Recently released demographic figures by the NBS shows an upward progression in population and its composition. Specifically, Nigeria’s population reached 193 million in 2016, growing at an annual average of 3.25 percent1. Going by the demographic characteristics, the population pyramid reveals that over 41 percent of the population lies between ages 0-14 – a composition of children and adolescents. This implies that fertility rate has been high, as such, a corresponding high dependency ratio. The growing share of this population age imposes supply pressure on available infrastructural amenities; from education to health systems. Similarly, the growing youth population (16-30 years) exerts pressure on the labor market, given their working-class ages
Macroeconomic Report & Economic Updates
Nigerias Bonny light price declined by 7.1 percent from $40.19 per barrel on March 24, 2016 to $37.32 per barrel on April 1, 20162. OPEC weekly basket price also decreased by 3 percent from $35.81 per barrel to $34.74 per barrel within the same period3. The remerged downward trend in crude oil price is traceable to concerns over the likely failure of the oil production freeze deal between Saudi Arabia and Iran4. The outcome of the oil production freeze meeting which is scheduled to hold on April 17, 2016, will give further direction for oil supply regulation.
Sub-Saharan Africa experienced its worst economic performance in over two decades in 2016, with growth slowing to 1.5 percent. The poor performance in South Africa and oil exporting countries is responsible for attenuating regional growth rate, due to their high collective contribution to regional GDP, despite robust performance in non-resource intensive countries. Growth in Sub-Saharan Africa is projected to slightly improve in 2017 (2.9 percent) and further strengthen in 2018 (3.6 percent). At the sub-regional level, growth prospect is estimated to be highest in West Africa (4.78 percent), attributable to 5.93 percent growth rate from West African Monetary Union (WAEMU) Countries. East Africa is expected to grow at 4.5 percent, Southern Africa 3 percent, and Central Africa 2 percent. Agricultural exporting countries are projected to grow at around 7 percent, while oil producing countries are estimated to grow at 1.9 percent, which indicates a recovery from the negative growth recorded in 2016.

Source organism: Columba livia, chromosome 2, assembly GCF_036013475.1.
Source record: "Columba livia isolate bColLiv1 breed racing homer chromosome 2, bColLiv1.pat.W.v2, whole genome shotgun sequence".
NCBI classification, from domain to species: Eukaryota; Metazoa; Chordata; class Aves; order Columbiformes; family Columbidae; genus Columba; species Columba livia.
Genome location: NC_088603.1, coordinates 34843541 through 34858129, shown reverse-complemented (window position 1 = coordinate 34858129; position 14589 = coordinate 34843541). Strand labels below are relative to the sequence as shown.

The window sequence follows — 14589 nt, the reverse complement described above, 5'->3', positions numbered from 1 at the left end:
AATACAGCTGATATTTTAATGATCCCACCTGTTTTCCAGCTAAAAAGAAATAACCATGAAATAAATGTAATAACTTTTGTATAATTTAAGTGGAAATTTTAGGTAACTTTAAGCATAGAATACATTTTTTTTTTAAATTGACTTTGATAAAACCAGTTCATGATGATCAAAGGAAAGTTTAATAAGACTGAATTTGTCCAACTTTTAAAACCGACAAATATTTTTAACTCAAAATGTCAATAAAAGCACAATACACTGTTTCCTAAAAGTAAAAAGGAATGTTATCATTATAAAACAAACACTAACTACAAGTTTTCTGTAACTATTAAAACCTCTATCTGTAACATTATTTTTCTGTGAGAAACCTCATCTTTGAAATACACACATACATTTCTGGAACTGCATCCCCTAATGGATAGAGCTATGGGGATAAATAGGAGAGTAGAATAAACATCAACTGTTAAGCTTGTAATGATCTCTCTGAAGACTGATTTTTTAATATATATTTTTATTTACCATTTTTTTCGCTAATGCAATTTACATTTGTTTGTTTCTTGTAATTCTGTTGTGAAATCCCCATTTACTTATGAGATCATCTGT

Recently released Nigerias petroleum imports data, show a significant decline in the quantity and value of petroleum import products (PMS, AGO and NHK) between 2015 and 2016. Specifically, value of imports significantly declined year-on-year (January to April) by 30.4 percent to N571 billion in 2016. The huge decline in the import of (refined) petroleum products likely reflects the lower (unrefined) crude oil production/exports. Furthermore, it is likely that the import of petroleum products could decline in subsequent years; however, this is dependent on the prospects of the three domestic refineriesbeing refurbished.
Latest monthly economic report by the CBN reveals a decline in foreign exchange flows through the CBN. Foreign exchange inflow through the apex bank, dropped Month-on-Month by 21 percent to $2.3 billion in May 2017, occasioned by the fall in from Oil and Non-oil sources during the month.